Revolutionize Ridesharing to Make Transportation Manageable

The U.S. Census Bureau recently reported that Americans' travel time from home to work has reached record highs — a problem that's only projected to increase if we don't find innovative solutions. And commuting time isn't just a problem for businesses and their employees, but also for any of us who need to get from point A to B in the most efficient manner possible. Thankfully, researchers have found that recent innovations in mobility-on-demand systems, specifically ridesharing, can successfully tackle the most common problems related to commute times and revolutionize how we get to where we need to go quickly, comfortably, and on time.

The Problem of Getting from A to B

Whether you're a local politician, an HR professional, a school administrator, or anyone else in a community leadership role, you've likely seen the impact that a lack of reliable transportation has on the people around you.

Unmanageable, Inconvenient Transporation: The Biggest Commuter Complaints

According to numerous studies, some of the most common transportation issues that people complain about include:

Transportation challenges in the United States, particularly in underserved and rural areas, significantly impact people's ability to access work, education, healthcare, and other essential services. This has implications for everyone — but workers, students, the elderly, and those with disabilities or other mobility concerns are especially affected.

How Unmanageable Transportation Impacts the People Around You

Many rural and underserved areas have limited or no public transportation options, resulting in what's known as "transit deserts." There are many factors, but much of it comes down to how a quarter of American commuters don't have access to a car, paired with a lack of access to buses, trains, or other forms of public transit. The result? The commute to work, school, or medical appointments becomes onerous or, for some people, practically impossible.

Regardless of whether your community or business is in a transit desert, how this plays out can take many forms.

1. Access to Jobs, Employee Satisfaction, and Other Business Implications

Without reliable transportation, workers will struggle to access employment opportunities located outside their immediate vicinity. Urban planners warn that this leads to unemployment or underemployment, perpetuating economic disparities in these regions. And poor transportation or commuting solutions have measurable negative outcomes even for those who aren't in transit deserts. For employers, improved transportation options improve critical business KPIs like employee satisfaction.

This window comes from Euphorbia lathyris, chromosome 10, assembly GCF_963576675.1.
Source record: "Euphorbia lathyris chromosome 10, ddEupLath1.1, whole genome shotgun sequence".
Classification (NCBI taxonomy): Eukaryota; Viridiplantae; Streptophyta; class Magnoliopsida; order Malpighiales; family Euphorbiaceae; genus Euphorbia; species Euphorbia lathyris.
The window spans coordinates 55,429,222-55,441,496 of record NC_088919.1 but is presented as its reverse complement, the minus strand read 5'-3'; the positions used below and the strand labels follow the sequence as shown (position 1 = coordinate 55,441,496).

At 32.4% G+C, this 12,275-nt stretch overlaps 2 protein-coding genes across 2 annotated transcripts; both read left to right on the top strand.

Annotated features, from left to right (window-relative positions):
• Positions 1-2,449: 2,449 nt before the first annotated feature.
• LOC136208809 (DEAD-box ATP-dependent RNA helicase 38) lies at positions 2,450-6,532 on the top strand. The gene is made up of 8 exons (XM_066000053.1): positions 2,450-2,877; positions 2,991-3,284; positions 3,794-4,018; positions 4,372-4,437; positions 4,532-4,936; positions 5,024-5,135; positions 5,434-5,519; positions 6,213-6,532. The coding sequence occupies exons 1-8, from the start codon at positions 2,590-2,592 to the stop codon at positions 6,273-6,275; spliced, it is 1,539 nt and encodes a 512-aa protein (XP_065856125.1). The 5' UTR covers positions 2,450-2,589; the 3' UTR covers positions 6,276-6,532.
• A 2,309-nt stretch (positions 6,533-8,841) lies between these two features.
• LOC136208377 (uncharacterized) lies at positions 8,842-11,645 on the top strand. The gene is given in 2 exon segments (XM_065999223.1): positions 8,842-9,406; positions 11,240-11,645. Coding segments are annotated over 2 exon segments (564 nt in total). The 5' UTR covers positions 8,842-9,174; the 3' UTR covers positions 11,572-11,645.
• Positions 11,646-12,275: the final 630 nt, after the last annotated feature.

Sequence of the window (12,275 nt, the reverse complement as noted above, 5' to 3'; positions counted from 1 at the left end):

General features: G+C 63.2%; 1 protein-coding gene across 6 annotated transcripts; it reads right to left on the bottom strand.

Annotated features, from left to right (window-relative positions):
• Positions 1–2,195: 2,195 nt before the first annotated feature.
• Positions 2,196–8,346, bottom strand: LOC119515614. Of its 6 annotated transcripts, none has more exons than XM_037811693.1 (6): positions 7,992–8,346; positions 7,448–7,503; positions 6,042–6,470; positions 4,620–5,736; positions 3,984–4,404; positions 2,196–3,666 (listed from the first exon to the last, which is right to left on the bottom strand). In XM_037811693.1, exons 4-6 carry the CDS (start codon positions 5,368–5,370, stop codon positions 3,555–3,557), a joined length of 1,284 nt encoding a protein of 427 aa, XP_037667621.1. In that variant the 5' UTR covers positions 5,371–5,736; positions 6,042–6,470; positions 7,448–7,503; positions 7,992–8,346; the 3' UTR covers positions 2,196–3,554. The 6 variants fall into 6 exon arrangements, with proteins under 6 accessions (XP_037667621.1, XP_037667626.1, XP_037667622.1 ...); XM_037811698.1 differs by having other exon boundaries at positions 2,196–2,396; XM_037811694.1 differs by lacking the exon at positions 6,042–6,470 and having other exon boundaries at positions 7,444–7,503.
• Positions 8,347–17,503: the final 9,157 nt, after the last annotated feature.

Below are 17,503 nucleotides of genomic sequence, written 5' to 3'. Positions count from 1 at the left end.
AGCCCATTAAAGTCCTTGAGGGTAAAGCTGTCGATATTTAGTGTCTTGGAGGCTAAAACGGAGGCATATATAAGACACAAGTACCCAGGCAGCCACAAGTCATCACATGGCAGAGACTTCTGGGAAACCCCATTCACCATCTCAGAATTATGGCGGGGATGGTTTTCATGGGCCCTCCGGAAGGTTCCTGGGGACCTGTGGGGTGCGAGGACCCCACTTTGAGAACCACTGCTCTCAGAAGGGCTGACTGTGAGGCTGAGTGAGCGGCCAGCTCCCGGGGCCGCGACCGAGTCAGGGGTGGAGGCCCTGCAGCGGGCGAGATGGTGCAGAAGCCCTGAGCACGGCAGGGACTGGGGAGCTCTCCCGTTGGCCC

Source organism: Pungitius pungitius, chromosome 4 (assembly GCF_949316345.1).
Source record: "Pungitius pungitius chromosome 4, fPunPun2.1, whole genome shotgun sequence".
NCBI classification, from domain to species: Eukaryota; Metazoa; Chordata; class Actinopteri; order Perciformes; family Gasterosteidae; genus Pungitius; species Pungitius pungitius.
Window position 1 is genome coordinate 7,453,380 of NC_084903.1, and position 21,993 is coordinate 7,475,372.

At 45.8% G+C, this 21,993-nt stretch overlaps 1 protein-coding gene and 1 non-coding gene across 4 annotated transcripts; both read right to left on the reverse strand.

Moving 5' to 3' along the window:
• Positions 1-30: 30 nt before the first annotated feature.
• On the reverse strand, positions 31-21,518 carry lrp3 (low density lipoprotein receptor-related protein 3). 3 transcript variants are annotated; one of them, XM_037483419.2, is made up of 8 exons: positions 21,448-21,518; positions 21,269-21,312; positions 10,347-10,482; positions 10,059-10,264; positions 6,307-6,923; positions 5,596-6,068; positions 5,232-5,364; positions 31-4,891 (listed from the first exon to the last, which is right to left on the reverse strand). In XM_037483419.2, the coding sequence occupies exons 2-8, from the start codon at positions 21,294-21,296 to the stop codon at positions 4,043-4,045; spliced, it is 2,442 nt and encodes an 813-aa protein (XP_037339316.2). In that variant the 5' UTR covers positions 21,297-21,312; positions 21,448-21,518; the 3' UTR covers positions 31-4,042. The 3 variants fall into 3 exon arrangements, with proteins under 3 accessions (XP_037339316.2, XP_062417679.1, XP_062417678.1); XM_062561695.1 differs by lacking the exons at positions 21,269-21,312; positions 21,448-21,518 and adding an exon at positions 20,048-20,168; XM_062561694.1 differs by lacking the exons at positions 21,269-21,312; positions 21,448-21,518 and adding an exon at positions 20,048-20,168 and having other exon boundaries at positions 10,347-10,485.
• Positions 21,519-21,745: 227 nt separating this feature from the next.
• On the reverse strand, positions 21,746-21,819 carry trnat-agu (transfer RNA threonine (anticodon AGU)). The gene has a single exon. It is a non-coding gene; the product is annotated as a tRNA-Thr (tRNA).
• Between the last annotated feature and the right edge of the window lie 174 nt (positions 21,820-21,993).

2. Unaffordable Transportation Costs

For those who rely on personal vehicles in areas without other options, the cost of owning and maintaining a car can be a significant financial burden. The U.S. Bureau of Transportation Statistics warns that this is particularly challenging for low-income individuals, such as students or senior citizens, as well as families who may struggle to afford transportation expenses.

3. Limited Access to Healthcare Services

When there are sparse transportation options, accessing healthcare becomes challenging, especially for elderly individuals with mobility issues or chronic conditions. This lack of access often leads to delayed medical care and exacerbated health disparities.

4. Isolation and Social Exclusion

Limited transportation options contribute to social isolation, particularly among the elderly and individuals with disabilities who may have difficulty traveling independently.

Addressing these transportation challenges requires comprehensive strategies that prioritize equitable access to transportation services in underserved and rural areas, but also nationwide. That's where ridesharing and other mobility-on-demand innovations can help.

What Exactly Is Ridesharing?